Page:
Types of Research
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This research considers how public good characteristics of different types of research and development (R&D) and the motivations of different providers of R&D funding affect the relative advantages of alternative funding sources. We summarize the public good characteristics of R&D for agriculture in general and for commodity and subsistence crops in particular, as well as R&D for health in general and for neglected diseases in particular, with a focus on Sub-Saharan Africa and South Asia. Finally, we present rationales for which funders are predicted to fund which R&D types based on these funder and R&D characteristics. We then compile available statistics on funding for agricultural and health R&D from private, public and philanthropic sources, and compare trends in funding from these sources against expectations. We find private agricultural R&D spending focuses on commodity crops (as expected). However contrary to expectations we find public and philanthropic spending also goes largely towards these same crops rather than staples not targeted by private funds. For health R&D private funders similarly concentrate on diseases with higher potential financial returns. However unlike in agricultural R&D, in health R&D we observe some specialization across funders – especially for neglected diseases R&D - consistent with funders’ expected relative advantages.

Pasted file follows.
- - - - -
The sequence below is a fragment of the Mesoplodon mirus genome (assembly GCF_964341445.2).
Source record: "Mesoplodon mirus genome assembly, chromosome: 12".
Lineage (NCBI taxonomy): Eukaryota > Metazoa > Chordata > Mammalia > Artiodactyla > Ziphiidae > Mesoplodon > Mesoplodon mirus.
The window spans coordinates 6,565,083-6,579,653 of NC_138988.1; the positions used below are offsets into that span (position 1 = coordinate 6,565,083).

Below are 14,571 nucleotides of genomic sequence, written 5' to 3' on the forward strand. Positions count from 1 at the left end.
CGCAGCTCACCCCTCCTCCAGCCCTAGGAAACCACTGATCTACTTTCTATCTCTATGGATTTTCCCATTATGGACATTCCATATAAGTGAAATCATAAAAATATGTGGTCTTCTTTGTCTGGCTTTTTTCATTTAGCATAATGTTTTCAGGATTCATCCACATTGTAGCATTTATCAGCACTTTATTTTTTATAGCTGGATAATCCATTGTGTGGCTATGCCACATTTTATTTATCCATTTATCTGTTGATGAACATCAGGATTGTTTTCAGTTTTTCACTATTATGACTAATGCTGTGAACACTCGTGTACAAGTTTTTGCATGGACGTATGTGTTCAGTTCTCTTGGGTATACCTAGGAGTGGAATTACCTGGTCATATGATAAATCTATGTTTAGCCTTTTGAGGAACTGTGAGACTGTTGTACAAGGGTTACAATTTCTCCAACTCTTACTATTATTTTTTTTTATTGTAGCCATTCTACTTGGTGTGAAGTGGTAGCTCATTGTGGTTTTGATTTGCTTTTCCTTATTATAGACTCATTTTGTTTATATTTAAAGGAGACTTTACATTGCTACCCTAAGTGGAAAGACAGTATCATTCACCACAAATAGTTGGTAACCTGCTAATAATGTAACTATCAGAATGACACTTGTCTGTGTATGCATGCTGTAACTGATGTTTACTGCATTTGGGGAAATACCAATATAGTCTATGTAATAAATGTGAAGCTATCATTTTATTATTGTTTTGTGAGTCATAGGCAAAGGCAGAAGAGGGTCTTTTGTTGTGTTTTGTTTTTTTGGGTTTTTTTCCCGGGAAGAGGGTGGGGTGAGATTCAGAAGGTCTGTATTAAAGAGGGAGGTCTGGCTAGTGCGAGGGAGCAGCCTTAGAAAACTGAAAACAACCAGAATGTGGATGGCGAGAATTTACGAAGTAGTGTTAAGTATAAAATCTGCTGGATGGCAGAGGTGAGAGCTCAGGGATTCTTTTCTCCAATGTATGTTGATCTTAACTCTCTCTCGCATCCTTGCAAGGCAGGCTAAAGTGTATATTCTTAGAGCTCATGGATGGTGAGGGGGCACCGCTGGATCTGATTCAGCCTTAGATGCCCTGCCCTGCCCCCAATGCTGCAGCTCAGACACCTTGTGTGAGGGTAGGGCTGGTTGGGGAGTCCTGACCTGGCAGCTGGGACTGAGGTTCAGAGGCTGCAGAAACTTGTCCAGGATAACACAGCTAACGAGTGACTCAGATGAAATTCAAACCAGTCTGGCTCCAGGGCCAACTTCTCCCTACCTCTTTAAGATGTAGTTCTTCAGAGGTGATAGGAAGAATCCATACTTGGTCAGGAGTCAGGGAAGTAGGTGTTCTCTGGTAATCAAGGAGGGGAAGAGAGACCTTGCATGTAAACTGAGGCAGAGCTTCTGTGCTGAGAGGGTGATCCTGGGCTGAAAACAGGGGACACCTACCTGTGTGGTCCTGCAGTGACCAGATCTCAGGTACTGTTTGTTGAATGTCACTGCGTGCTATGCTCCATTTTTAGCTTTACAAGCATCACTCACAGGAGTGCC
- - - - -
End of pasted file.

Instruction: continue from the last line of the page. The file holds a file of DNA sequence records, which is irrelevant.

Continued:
In this report, we analyze the evidence that improved and expanded access to financial services can be a pathway out of poverty in Bangladesh and Tanzania. A brief background review of finance and poverty reduction evidence at the country, household, and individual level emphasizes the importance of a functioning financial system and the need to remove individual and household barriers to capital accumulation. We follow with an in-depth literature review on studies that link poverty reduction in Bangladesh or Tanzania with one or more of five financial intervention categories: remittances; government subsidies; conditional and unconditional cash transfers; credit; and combination programs. The resulting empirical evidence from these sources reveal a high share (61%) of positive reported associations between a financial intervention and outcome measure related to our five chosen financial interventions. The remaining studies found insignificant or mixed associations, but very few (3 out of 56) indicate that access to a financial mechanism was associated with worsened poverty. The heterogeneity of study types and interventions makes it difficult to draw conclusions about the efficacy of one intervention over another, and more research is needed on whether such approaches constitute a durable, long-term exit from poverty.
Household survey data are a key source of information for policy-makers at all levels. In developing countries, household data are commonly used to target interventions and evaluate progress towards development goals. The World Bank’s Living Standards Measurement Study - Integrated Surveys on Agriculture (LSMS-ISA) are a particularly rich source of nationally-representative panel data for six Sub-Saharan African countries: Ethiopia, Malawi, Niger, Nigeria, Tanzania, and Uganda. To help understand how these data are used, EPAR reviewed the existing literature referencing the LSMS-ISA and identified 415 publications, working papers, reports, and presentations with primary research based on LSMS-ISA data. We find that use of the LSMS-ISA has been increasing each year since the first survey waves were made available in 2009, with several universities, multilateral organizations, government offices, and research groups across the globe using the data to answer questions on agricultural productivity, farm management, poverty and welfare, nutrition, and several other topics.